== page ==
This topic describes Pivotal Web Services (PWS) runtime components.
PWS components include a self-service application execution engine, an automation engine for application deployment and lifecycle management, and a scriptable command line interface (CLI), as well as integration with development tools to ease deployment processes. PWS has an open architecture that includes a buildpack mechanism for adding frameworks, an application services interface, and a cloud provider interface.
See the descriptions below for more information about PWS components. Some descriptions include links to more detailed documentation.
The router routes incoming traffic to the appropriate component, either a Cloud Controller component or a hosted application running on a Diego Cell.
The router periodically queries the Diego Bulletin Board System (BBS) to determine which cells and containers each application currently runs on. Using this information, the router recomputes new routing tables based on the IP addresses of each cell virtual machine (VM) and the host-side port numbers for the cell’s containers.
The OAuth2 server (the UAA) and Login Server work together to provide identity management.
The Cloud Controller (CC) directs the deployment of applications. To push an app to PWS, you target the Cloud Controller. The Cloud Controller then directs the Diego Brain through the CC-Bridge components to coordinate individual Diego cells to stage and run applications.
To keep applications available, cloud deployments must constantly monitor their states and reconcile them with their expected states, starting and stopping processes as required.
The nsync, BBS, and Cell Rep components work together along a chain to keep apps running. At one end is the user. At the other end are the instances of applications running on widely-distributed VMs, which may crash or become unavailable.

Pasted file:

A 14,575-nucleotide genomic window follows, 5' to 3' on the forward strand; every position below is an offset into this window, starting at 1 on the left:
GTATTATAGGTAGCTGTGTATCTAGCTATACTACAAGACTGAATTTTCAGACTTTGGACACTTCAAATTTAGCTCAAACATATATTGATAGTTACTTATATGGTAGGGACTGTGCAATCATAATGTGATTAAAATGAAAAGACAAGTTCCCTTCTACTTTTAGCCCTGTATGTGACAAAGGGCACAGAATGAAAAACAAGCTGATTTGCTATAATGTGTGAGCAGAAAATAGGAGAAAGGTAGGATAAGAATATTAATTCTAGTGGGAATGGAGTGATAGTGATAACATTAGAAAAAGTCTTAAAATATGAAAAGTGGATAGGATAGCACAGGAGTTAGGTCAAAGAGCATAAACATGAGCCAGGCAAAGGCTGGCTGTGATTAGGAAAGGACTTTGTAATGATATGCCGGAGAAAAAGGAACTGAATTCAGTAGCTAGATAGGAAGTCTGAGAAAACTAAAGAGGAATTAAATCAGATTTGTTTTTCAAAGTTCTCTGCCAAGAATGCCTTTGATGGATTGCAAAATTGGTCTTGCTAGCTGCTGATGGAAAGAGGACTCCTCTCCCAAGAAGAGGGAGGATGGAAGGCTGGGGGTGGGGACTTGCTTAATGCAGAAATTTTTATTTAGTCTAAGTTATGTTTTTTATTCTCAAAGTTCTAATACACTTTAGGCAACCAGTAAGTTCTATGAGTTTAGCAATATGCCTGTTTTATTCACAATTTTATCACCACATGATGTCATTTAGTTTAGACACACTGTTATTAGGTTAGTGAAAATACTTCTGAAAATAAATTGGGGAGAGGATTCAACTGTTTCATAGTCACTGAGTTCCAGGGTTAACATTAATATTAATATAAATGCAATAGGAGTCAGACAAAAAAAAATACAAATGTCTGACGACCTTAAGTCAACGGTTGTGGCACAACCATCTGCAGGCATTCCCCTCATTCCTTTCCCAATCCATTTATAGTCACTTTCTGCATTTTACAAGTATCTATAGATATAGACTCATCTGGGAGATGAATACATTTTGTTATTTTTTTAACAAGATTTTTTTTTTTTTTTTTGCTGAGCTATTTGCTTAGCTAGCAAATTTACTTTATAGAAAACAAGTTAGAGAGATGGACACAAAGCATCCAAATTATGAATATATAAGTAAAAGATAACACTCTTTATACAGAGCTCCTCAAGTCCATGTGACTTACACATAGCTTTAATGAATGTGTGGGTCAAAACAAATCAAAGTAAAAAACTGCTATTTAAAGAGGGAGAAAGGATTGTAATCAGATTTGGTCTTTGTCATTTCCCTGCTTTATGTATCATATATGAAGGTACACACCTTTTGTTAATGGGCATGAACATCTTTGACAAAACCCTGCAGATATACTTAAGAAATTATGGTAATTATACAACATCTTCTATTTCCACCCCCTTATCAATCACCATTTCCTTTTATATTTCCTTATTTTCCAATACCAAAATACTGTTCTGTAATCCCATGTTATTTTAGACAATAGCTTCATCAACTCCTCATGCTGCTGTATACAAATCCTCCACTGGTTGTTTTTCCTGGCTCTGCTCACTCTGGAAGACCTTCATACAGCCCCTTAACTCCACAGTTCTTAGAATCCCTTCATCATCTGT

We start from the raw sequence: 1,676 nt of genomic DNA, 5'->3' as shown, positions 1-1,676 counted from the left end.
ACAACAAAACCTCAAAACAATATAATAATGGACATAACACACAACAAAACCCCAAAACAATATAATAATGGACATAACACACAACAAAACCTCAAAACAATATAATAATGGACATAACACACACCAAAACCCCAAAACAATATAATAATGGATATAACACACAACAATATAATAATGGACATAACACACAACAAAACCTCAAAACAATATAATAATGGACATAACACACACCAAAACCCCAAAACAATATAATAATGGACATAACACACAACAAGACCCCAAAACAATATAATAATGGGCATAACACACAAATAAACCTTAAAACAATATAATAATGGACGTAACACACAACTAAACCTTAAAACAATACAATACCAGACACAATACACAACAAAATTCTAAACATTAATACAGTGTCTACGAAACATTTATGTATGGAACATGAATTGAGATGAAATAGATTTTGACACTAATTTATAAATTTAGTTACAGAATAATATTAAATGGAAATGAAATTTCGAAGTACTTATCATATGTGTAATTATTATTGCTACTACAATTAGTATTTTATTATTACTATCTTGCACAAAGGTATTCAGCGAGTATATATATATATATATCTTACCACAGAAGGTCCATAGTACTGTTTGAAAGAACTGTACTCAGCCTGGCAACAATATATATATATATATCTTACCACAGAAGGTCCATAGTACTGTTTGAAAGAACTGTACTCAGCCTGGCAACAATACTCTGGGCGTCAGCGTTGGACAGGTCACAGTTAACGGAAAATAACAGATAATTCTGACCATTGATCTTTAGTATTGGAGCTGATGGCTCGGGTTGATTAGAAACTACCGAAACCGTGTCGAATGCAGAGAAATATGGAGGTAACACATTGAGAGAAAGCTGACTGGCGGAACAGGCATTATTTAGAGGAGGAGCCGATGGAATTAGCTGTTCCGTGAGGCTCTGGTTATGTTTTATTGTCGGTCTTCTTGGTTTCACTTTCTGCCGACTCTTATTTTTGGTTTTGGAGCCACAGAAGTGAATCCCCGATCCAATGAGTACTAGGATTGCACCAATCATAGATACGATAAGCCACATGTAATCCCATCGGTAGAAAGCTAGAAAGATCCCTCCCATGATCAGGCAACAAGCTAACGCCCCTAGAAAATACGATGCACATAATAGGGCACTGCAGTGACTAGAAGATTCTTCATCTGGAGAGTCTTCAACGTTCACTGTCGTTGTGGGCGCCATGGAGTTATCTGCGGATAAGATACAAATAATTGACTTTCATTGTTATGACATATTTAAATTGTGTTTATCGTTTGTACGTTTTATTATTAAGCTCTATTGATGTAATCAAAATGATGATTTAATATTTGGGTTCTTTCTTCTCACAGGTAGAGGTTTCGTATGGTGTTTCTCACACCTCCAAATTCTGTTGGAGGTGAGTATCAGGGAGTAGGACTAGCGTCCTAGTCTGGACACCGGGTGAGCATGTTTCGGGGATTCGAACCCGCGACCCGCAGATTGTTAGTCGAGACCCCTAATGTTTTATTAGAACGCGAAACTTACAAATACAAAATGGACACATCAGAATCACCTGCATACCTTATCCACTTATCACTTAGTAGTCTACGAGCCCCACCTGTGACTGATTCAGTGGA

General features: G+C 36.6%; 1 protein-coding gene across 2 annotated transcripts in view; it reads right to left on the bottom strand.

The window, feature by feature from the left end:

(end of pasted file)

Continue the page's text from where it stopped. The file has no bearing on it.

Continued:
Here is how the components work together:
- nsync receives a message from the Cloud Controller when the user scales an app. It writes the number of instances into a
DesiredLRPstructure in the Diego BBS database.
- BBS uses its convergence process to monitor the
ActualLRPvalues. It launches or kills application instances as appropriate to ensure the
ActualLRPcount matches the
- Cell Rep monitors the containers and provides the
The blobstore is a repository for large binary files, which Github cannot easily manage because GitHub is designed for code. The blobstore contains the following:
- Application code packages
You can configure the blobstore as either an internal server or an external S3 or S3-compatible endpoint.
Application instances, application tasks, and staging tasks all run as Garden containers on the Diego Cell VMs. The Diego cell rep component manages the lifecycle of those containers and the processes running in them, reports their status to the Diego BBS, and emits their logs and metrics to Loggregator.
Applications typically depend on such as databases or third-party SaaS providers. When a developer provisions and binds a service to an application, the service broker for that service is responsible for providing the service instance.
PWS component VMs communicate with each other internally through HTTP and HTTPS protocols, sharing temporary messages and data stored in Diego’s Bulletin Board System (BBS).
BOSH Director colocates a BOSH DNS server on every deployed VM. All VMs keep up-to-date DNS records for all the other VMs in the same foundation, enabling service discovery between VMs. BOSH DNS also provides client-side load-balancing by randomly selecting a healthy VM when multiple VMs are available.
Diego’s Bulletin Board System (BBS) stores more frequently updated and disposable data such as cell and app status, unallocated work, and heartbeat messages, as well as longer-lived distributed locks. The BBS stores data in MySQL, using the Go MySQL Driver.
The route-emitter component uses the NATS protocol to broadcast the latest routing tables to the routers.
The Loggregator (log aggregator) system streams application logs to developers.